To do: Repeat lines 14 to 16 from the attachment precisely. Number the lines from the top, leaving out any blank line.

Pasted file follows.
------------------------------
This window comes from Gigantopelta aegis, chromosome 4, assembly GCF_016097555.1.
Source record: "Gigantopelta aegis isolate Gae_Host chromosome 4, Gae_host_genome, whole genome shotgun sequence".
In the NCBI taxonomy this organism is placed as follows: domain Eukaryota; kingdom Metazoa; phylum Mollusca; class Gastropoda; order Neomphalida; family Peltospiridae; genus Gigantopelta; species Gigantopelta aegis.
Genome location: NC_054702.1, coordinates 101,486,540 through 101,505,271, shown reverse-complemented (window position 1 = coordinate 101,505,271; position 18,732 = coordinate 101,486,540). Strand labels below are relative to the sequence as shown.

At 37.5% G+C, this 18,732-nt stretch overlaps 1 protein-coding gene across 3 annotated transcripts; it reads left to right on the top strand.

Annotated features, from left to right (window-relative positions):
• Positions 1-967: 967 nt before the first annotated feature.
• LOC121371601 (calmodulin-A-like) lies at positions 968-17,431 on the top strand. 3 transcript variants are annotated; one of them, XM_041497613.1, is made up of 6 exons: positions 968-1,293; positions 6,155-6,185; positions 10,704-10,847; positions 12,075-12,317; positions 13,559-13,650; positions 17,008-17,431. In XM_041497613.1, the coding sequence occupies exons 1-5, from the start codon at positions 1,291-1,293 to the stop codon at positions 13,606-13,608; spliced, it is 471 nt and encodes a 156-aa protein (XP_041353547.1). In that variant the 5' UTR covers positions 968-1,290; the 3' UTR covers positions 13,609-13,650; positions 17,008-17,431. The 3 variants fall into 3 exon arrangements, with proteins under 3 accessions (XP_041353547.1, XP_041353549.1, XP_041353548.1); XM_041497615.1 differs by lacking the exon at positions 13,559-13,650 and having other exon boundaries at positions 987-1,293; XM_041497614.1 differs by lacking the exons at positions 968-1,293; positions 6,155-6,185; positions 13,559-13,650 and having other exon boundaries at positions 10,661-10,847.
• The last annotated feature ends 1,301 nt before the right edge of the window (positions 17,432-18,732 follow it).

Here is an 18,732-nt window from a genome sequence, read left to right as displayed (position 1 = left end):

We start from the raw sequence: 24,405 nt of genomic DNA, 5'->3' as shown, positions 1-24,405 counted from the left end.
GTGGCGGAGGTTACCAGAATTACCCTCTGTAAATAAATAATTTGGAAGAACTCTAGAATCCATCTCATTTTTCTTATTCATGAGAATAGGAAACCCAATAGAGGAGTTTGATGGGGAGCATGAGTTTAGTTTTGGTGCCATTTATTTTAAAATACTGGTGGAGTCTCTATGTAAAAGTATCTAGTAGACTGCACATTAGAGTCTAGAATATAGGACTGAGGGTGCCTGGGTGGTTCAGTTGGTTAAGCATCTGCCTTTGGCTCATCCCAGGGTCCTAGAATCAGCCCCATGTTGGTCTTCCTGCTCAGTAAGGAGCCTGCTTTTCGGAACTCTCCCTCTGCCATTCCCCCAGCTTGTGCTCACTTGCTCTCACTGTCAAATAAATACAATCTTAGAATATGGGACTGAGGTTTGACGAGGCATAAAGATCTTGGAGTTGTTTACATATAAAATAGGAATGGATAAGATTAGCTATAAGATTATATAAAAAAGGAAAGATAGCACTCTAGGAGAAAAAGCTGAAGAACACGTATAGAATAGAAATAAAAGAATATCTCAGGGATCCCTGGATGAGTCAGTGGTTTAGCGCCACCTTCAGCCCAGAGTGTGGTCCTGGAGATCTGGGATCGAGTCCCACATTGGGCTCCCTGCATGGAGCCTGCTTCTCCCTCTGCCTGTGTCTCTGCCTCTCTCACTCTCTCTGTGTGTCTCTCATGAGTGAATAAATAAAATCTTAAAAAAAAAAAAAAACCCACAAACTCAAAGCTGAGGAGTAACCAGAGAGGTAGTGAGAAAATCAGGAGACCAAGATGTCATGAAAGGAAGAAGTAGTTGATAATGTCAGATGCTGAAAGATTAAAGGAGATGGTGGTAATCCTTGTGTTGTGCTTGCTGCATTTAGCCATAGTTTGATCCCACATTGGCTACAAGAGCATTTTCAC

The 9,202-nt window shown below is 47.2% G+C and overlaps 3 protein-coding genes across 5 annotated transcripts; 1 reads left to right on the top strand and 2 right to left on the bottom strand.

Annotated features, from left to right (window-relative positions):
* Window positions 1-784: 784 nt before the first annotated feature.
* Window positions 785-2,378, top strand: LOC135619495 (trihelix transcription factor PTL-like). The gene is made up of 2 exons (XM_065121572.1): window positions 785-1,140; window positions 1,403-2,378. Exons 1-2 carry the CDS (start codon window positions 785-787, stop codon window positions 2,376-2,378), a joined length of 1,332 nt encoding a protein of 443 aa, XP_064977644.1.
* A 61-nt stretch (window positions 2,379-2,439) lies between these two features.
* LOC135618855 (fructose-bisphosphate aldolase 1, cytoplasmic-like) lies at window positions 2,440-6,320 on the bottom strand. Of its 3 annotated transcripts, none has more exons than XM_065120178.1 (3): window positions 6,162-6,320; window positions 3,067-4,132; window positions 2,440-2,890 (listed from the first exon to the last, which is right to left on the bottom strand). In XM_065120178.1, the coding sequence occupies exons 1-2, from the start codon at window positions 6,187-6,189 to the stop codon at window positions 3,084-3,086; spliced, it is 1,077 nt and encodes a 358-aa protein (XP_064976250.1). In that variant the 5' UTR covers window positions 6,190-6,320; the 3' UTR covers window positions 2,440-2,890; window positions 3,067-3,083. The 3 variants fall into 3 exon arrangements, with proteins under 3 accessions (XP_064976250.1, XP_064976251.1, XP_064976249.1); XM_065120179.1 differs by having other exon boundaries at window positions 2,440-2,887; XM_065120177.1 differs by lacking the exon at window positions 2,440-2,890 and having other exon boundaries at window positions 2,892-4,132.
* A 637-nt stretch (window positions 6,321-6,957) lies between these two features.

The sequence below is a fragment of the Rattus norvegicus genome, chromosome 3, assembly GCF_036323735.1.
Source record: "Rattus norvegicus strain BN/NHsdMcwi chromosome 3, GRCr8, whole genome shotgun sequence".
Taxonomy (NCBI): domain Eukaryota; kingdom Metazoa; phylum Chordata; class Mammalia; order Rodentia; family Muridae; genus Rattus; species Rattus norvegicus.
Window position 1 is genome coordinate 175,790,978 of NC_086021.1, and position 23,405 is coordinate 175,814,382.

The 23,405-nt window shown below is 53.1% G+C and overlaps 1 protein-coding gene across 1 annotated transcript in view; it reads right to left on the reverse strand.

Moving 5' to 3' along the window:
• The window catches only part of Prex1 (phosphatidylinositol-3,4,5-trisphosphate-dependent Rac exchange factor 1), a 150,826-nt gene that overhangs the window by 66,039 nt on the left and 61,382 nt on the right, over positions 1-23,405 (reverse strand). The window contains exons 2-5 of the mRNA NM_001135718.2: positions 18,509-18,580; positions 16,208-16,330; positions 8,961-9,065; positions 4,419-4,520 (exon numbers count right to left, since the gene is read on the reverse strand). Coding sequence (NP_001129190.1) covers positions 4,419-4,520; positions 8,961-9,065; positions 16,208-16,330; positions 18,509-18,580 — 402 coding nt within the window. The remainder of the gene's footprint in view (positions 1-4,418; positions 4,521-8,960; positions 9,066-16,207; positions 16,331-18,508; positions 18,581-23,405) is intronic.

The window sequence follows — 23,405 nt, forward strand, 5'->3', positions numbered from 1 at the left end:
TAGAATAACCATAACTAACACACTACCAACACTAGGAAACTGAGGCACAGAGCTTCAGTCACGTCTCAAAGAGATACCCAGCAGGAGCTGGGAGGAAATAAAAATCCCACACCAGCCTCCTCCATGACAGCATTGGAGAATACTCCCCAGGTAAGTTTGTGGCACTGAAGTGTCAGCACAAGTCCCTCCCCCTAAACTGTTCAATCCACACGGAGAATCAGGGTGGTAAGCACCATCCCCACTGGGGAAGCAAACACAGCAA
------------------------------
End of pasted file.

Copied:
Annotated features, from left to right (window-relative positions):
* Window positions 1-784: 784 nt before the first annotated feature.
* Window positions 785-2,378, top strand: LOC135619495 (trihelix transcription factor PTL-like). The gene is made up of 2 exons (XM_065121572.1): window positions 785-1,140; window positions 1,403-2,378. Exons 1-2 carry the CDS (start codon window positions 785-787, stop codon window positions 2,376-2,378), a joined length of 1,332 nt encoding a protein of 443 aa, XP_064977644.1.